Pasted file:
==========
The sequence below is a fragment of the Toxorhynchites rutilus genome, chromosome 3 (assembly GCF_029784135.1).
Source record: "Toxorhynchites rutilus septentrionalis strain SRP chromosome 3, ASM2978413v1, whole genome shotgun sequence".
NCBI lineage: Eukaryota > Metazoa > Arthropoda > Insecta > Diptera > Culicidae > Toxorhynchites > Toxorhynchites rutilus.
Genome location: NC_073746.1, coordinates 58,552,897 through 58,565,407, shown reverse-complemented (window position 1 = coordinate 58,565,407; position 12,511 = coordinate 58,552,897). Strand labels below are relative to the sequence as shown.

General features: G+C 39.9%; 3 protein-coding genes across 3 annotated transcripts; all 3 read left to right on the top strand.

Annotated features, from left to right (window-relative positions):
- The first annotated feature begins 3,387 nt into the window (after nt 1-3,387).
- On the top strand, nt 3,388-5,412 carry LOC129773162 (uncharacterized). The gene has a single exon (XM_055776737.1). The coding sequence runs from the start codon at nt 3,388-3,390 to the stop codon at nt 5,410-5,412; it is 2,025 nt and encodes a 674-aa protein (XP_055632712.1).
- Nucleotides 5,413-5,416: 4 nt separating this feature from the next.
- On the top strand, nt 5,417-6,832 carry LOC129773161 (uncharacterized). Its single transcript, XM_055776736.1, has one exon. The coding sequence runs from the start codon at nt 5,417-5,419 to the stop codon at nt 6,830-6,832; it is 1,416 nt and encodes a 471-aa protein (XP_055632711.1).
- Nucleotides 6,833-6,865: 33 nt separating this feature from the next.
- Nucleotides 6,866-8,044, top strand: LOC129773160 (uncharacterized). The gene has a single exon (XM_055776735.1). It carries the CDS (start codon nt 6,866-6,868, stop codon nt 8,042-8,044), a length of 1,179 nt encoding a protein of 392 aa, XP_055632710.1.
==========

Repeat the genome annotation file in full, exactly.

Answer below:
The sequence below is a fragment of the Toxorhynchites rutilus genome, chromosome 3 (assembly GCF_029784135.1).
Source record: "Toxorhynchites rutilus septentrionalis strain SRP chromosome 3, ASM2978413v1, whole genome shotgun sequence".
NCBI lineage: Eukaryota > Metazoa > Arthropoda > Insecta > Diptera > Culicidae > Toxorhynchites > Toxorhynchites rutilus.
Genome location: NC_073746.1, coordinates 58,552,897 through 58,565,407, shown reverse-complemented (window position 1 = coordinate 58,565,407; position 12,511 = coordinate 58,552,897). Strand labels below are relative to the sequence as shown.

General features: G+C 39.9%; 3 protein-coding genes across 3 annotated transcripts; all 3 read left to right on the top strand.

Annotated features, from left to right (window-relative positions):
- The first annotated feature begins 3,387 nt into the window (after nt 1-3,387).
- On the top strand, nt 3,388-5,412 carry LOC129773162 (uncharacterized). The gene has a single exon (XM_055776737.1). The coding sequence runs from the start codon at nt 3,388-3,390 to the stop codon at nt 5,410-5,412; it is 2,025 nt and encodes a 674-aa protein (XP_055632712.1).
- Nucleotides 5,413-5,416: 4 nt separating this feature from the next.
- On the top strand, nt 5,417-6,832 carry LOC129773161 (uncharacterized). Its single transcript, XM_055776736.1, has one exon. The coding sequence runs from the start codon at nt 5,417-5,419 to the stop codon at nt 6,830-6,832; it is 1,416 nt and encodes a 471-aa protein (XP_055632711.1).
- Nucleotides 6,833-6,865: 33 nt separating this feature from the next.
- Nucleotides 6,866-8,044, top strand: LOC129773160 (uncharacterized). The gene has a single exon (XM_055776735.1). It carries the CDS (start codon nt 6,866-6,868, stop codon nt 8,042-8,044), a length of 1,179 nt encoding a protein of 392 aa, XP_055632710.1.